To many nonprofit organizations that have received an unexpected gift from MacKenzie Scott it has been like going from living paycheck-to-paycheck to winning the lottery.

Most nonprofits live on the edge, with no more than a few months’ worth of reserves to cover payroll. Leaders and staff dedicate massive amounts of time to raising funds week after week, year after year. Those funds often come with conditions: spend on this, not that; demonstrate impact, don’t just document activities. So, when a relatively large amount of funding (for some nonprofits, an amount larger than their previous year’s operating budget!) is offered without the usual relationship-building and proposal-writing — and that one-time funding can be used for any organizational priority — it feels like winning the lottery.

Which might make us worry about the curse of the lottery. We’re all familiar with stories of jackpot winners who enter into periods of wild spending — the mansion! the luxury cars! — or are taken advantage of by avaricious friends and relatives. About 70 percent of lottery winners spend or lose it all within five years of the win. In a wink, the windfall is gone, and the winners are doomed to eke out a meager existence for the rest of their regret-filled life.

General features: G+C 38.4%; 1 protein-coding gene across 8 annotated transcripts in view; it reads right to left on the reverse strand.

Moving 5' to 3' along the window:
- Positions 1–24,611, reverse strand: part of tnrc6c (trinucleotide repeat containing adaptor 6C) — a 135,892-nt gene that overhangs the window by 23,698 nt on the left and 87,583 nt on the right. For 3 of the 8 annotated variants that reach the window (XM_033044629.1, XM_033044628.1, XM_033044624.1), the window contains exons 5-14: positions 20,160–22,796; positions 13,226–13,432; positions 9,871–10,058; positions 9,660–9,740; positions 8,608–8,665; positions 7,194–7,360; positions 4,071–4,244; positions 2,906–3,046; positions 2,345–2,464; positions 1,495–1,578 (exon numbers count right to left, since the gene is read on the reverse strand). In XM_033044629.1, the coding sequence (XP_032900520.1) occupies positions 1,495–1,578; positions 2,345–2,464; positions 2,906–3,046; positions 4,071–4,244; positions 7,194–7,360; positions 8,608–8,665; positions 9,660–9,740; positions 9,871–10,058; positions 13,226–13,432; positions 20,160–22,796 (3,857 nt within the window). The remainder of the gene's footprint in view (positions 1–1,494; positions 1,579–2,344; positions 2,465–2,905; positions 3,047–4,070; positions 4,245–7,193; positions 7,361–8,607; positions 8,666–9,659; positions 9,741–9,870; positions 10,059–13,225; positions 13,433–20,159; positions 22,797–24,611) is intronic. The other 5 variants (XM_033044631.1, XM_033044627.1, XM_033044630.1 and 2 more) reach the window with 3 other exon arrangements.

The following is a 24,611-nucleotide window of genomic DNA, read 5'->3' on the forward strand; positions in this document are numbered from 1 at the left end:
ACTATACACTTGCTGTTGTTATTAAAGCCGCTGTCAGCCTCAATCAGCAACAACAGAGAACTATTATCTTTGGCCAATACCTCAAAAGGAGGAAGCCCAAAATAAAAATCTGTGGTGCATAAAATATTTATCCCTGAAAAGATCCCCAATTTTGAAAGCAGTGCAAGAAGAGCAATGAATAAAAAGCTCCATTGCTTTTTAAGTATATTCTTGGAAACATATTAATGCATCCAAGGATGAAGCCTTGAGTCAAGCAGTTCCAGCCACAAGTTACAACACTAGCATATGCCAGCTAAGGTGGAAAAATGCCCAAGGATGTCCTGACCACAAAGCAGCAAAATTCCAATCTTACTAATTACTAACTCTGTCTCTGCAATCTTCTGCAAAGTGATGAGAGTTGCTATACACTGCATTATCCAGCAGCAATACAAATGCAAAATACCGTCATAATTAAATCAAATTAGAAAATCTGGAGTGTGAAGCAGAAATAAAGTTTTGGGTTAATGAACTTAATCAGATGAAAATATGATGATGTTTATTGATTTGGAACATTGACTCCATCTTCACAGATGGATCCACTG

Will that be the fate of Scott grantees? Will nonprofits cast caution to the winds and make big, unwise spending decisions that leave them beyond their means in the medium-term? Will the grant permit them to drift from their mission, or somehow become less accountable? These concerns have been voiced by some, and perhaps wondered about by many others. The people who are most skeptical of this mode of giving may indeed be those who follow a different, more conventional model of offering small, restricted grants with renewals contingent on performance against agreed goals. But these are questions that also are being asked by grantees themselves. As the CEO of an organization that received a Scott grant in June 2021, I know I feel the pressure to maximize the benefits and minimize the risks of a large one-time grant.

The Center for Effective Philanthropy’s (CEP) report Giving Big: The Impact of Large, Unrestricted Gifts on Nonprofits” provides an answer to the question of whether the Scott grantees are risking the lottery curse. And the answer, as of now, is a resounding, convincing “no.”

  1. Are organizations that received a Scott grant focused on consumption versus saving for a rainy day? No.
  2. Are organizations that received a Scott grant spending the money foolishly? No.
  3. Are Scott grantees drifting from their mission? No.
  4.  Are organizations that received a Scott grant in a worse position to obtain funding from other sources? No.

Read the full article about MacKenzie Scott's giving by Ruth Levine at The Center for Effective Philanthropy.